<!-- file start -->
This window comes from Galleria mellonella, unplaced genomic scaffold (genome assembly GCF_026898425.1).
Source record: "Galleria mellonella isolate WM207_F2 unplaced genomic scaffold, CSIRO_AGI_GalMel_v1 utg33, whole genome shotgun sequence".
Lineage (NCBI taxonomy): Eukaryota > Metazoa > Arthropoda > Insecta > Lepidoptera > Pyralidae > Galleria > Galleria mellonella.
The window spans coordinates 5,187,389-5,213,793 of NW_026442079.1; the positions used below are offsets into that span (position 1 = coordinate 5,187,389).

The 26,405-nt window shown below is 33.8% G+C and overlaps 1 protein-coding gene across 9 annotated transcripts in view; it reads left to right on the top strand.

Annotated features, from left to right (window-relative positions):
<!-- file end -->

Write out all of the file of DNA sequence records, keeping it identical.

This window comes from Galleria mellonella, unplaced genomic scaffold (genome assembly GCF_026898425.1).
Source record: "Galleria mellonella isolate WM207_F2 unplaced genomic scaffold, CSIRO_AGI_GalMel_v1 utg33, whole genome shotgun sequence".
Lineage (NCBI taxonomy): Eukaryota > Metazoa > Arthropoda > Insecta > Lepidoptera > Pyralidae > Galleria > Galleria mellonella.
The window spans coordinates 5,187,389-5,213,793 of NW_026442079.1; the positions used below are offsets into that span (position 1 = coordinate 5,187,389).

The 26,405-nt window shown below is 33.8% G+C and overlaps 1 protein-coding gene across 9 annotated transcripts in view; it reads left to right on the top strand.

Annotated features, from left to right (window-relative positions):